"We want Fishsticks!"
Ah, the celebrated war of words between Islander fans and their Ranger counterparts. The level of passion exhibited on both sides is nearly unparalleled in the world of sports. True, there are more famous rivalries: Yankees-Red Sox, for instance, gets far more media attention. Ditto Leafs-Canadiens. I'm not qualified to speak about those rivalries and their intensity. But I cannot recall ever experiencing on a first-hand basis anything like the pure vitriol that exists whenever the Blueshirts visit the Coliseum.
The Islander brass LOVES when the Rangers come to town because they know that these games will be automatic sell-outs, occasions which are few and far between in the venerable old building. The crowd is split evenly and the chanting for one team almost never outshines the other. I have screamed myself hoarse numerous times at these games. Whatever happens on the ice cannot match the intensity the fans bring with them.
I witnessed this famous brawl back in the late 90's between the teams from my ice level seats. The Islanders had just scored to make the game 3-0. Mad Mike Milbury, for reasons that are unknown to me to this day, called a time-out to talk to his team. This action prompted a seething reaction from the Rangers, who felt they were being "shown up". The feeling of tension in the building was palpable. Every person sitting in a Coliseum seat knew that Armageddon was close at hand.
John Muckler sent out Darren Langdon (one of the most underrated fighters in the history of the sport), Jeff Beukeboom, Bill Berg, PJ Stock and another large defenseman whose name escapes me at the moment. Milbury, displaying a level of naivete that was shameful in it's enormity, countered with Trevor Linden, Ziggy Palffy, Mariusz Czerkawski, JJ Daignault and Zdeno Chara....with the exception of the big Slovak, they were hardly an intimidating bunch. It should be noted that the Islanders primary enforcer, Gino Odjick, had been ejected earlier in the game when his jersey came off during a fight with Langdon (the controversial Rob Ray rule).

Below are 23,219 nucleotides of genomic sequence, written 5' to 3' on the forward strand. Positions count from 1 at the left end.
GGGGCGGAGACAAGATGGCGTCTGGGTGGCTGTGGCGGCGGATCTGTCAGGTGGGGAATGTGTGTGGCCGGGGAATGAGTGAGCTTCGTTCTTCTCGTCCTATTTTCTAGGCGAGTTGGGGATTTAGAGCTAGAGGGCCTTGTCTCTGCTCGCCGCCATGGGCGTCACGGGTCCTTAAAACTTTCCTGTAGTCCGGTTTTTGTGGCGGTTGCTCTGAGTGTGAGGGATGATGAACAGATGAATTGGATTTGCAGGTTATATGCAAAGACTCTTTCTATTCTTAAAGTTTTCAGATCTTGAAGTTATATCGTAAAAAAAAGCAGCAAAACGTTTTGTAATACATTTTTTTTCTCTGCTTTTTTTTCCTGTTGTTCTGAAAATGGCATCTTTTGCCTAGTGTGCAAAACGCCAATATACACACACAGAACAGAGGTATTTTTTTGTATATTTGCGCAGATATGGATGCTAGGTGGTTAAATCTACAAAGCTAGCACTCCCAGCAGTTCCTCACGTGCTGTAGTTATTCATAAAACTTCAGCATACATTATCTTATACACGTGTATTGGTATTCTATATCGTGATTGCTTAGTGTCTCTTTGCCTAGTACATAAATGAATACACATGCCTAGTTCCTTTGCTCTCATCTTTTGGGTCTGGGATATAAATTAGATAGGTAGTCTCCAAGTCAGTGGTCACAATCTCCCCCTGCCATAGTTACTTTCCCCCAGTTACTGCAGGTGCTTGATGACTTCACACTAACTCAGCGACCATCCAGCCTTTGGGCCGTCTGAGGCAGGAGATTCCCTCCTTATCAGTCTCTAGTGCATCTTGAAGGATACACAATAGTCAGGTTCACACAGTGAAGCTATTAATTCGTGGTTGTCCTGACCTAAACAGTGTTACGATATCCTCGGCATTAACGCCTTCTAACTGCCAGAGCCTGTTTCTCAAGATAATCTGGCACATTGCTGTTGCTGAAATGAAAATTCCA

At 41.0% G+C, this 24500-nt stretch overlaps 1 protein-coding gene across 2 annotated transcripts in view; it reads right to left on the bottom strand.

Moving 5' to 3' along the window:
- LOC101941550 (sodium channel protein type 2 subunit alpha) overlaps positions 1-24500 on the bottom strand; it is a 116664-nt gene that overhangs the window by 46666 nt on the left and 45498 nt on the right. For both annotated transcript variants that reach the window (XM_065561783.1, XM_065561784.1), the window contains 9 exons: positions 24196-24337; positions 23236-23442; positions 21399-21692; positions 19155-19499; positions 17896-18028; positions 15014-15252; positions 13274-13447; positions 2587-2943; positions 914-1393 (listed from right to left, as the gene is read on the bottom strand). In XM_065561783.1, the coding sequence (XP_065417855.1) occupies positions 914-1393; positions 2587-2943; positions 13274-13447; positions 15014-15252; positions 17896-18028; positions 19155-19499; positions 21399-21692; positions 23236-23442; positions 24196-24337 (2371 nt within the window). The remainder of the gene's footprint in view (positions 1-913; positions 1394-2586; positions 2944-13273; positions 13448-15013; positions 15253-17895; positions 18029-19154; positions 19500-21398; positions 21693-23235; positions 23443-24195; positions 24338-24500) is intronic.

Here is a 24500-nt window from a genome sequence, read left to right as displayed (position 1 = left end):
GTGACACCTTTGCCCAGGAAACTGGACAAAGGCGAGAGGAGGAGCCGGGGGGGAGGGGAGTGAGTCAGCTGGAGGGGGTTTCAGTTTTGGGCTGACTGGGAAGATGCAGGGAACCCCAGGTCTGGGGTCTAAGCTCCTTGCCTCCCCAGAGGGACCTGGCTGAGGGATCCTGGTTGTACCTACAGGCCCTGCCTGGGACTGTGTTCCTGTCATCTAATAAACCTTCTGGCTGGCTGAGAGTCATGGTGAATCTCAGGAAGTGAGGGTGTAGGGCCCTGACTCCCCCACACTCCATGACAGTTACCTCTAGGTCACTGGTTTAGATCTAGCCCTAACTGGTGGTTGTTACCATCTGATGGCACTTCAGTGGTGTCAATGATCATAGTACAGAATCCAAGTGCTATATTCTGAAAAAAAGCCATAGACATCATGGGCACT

The puck dropped and the Rangers attacked. Berg, a chippy player who was not normally known for dropping the gloves, went after the Islanders captain Linden. Beukeboom took the easy route by grabbing a seriously overmatched Daignault and forcing him to his knees while Langdon quickly separated Chara from the scrum. Stock latched onto to Czerkawski and proceeded to pummel him unmercifully. Tommy Salo, the Islander's goaltender, left his crease and tried to save the pacifist Pole.
Then all hell broke loose.
Dan Cloutier, a goalie of questionable skill in every area except fisticuffs, screamed down the ice and jumped the unsuspecting Salo. It's tough to hurt a goalie during a fight due to the 30+ pounds of padding they are dressed in, but Cloutier gave it his best shot. Punch after unanswered punch rained down on Salo, who did the smartest thing he could and turtled up against the onslaught.
Cloutier, finished with his blitzkrieg triumph, then proceeded to challenge the Islander bench, knowing full well that not one player would be allowed to engage him due to the hefty suspension and fine that would result. The Islander players, handcuffed by the rules, hurled invectives at the smug goalie. It was a cowardly gesture by Dan on the level of the beating that Mick Vukota gave religious Jeff Bloemberg after the Pat LaFontaine incident at the Garden years earlier.
I took complete leave of my senses and screamed through the glass at Cloutier, attempting to answer the call that my team was prevented from responding to by demanding he meet me in the parking lot after the game. Fortunately, he didn't pay any attention to me. The proposed showdown would've likely resulted in jail time for him and a lengthy hospital stay for me. I then boldly looked around for any fan in a Ranger jersey upon whom I could vent my rage (the nearest one was one of my best friends who, year later, would be in my wedding party). Fortunately, through the grace of God, I returned to the world of reality and took my seat.
I look back on this story and laugh at my behavior. Fighting is a completely foreign concept to me except for defending those that I love. Still, I never felt so alive as I did during those matches between my beloved team and their hated enemy. It is what makes sports so essential to us, the fan. For three hours, we're entitled to forget our problems and create a fantasy world where a hockey game between two local teams represents the absolute zenith of importance in the history of Mankind. When else in our pedestrian lives do we ever get to give our emotions such free reign? This outlet is to be cherished.
The Islander-Ranger rivalry will always mean much more to supporters of both teams than it ever will to the players. It is a celebrated tradition that I hope never ceases to exist.